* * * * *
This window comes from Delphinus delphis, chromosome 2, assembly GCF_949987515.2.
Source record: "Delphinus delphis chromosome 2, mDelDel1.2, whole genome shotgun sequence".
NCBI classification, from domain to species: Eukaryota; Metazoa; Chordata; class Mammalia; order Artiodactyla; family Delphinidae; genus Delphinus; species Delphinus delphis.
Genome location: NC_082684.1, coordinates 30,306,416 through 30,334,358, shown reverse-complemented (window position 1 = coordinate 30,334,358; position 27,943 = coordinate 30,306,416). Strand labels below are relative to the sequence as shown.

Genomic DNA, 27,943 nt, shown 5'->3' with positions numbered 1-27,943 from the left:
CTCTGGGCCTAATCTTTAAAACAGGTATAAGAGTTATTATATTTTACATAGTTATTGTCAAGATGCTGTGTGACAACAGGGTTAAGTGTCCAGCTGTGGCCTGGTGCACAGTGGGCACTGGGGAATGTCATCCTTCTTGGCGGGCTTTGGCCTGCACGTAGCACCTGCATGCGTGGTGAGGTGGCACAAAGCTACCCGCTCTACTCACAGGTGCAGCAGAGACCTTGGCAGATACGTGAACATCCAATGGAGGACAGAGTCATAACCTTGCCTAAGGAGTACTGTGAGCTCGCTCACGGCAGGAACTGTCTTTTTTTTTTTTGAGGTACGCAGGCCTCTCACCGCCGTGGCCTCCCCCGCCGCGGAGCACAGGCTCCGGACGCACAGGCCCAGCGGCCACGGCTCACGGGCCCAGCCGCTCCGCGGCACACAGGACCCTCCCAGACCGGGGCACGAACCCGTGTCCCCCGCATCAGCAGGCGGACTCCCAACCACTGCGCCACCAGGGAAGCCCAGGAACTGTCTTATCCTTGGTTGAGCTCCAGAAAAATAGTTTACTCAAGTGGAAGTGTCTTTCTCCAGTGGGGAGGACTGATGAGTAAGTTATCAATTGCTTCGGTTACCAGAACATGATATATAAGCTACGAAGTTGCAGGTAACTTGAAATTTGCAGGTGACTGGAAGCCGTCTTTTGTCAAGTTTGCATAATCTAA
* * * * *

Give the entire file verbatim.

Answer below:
This window comes from Delphinus delphis, chromosome 2, assembly GCF_949987515.2.
Source record: "Delphinus delphis chromosome 2, mDelDel1.2, whole genome shotgun sequence".
NCBI classification, from domain to species: Eukaryota; Metazoa; Chordata; class Mammalia; order Artiodactyla; family Delphinidae; genus Delphinus; species Delphinus delphis.
Genome location: NC_082684.1, coordinates 30,306,416 through 30,334,358, shown reverse-complemented (window position 1 = coordinate 30,334,358; position 27,943 = coordinate 30,306,416). Strand labels below are relative to the sequence as shown.

Genomic DNA, 27,943 nt, shown 5'->3' with positions numbered 1-27,943 from the left:
CTCTGGGCCTAATCTTTAAAACAGGTATAAGAGTTATTATATTTTACATAGTTATTGTCAAGATGCTGTGTGACAACAGGGTTAAGTGTCCAGCTGTGGCCTGGTGCACAGTGGGCACTGGGGAATGTCATCCTTCTTGGCGGGCTTTGGCCTGCACGTAGCACCTGCATGCGTGGTGAGGTGGCACAAAGCTACCCGCTCTACTCACAGGTGCAGCAGAGACCTTGGCAGATACGTGAACATCCAATGGAGGACAGAGTCATAACCTTGCCTAAGGAGTACTGTGAGCTCGCTCACGGCAGGAACTGTCTTTTTTTTTTTTGAGGTACGCAGGCCTCTCACCGCCGTGGCCTCCCCCGCCGCGGAGCACAGGCTCCGGACGCACAGGCCCAGCGGCCACGGCTCACGGGCCCAGCCGCTCCGCGGCACACAGGACCCTCCCAGACCGGGGCACGAACCCGTGTCCCCCGCATCAGCAGGCGGACTCCCAACCACTGCGCCACCAGGGAAGCCCAGGAACTGTCTTATCCTTGGTTGAGCTCCAGAAAAATAGTTTACTCAAGTGGAAGTGTCTTTCTCCAGTGGGGAGGACTGATGAGTAAGTTATCAATTGCTTCGGTTACCAGAACATGATATATAAGCTACGAAGTTGCAGGTAACTTGAAATTTGCAGGTGACTGGAAGCCGTCTTTTGTCAAGTTTGCATAATCTAA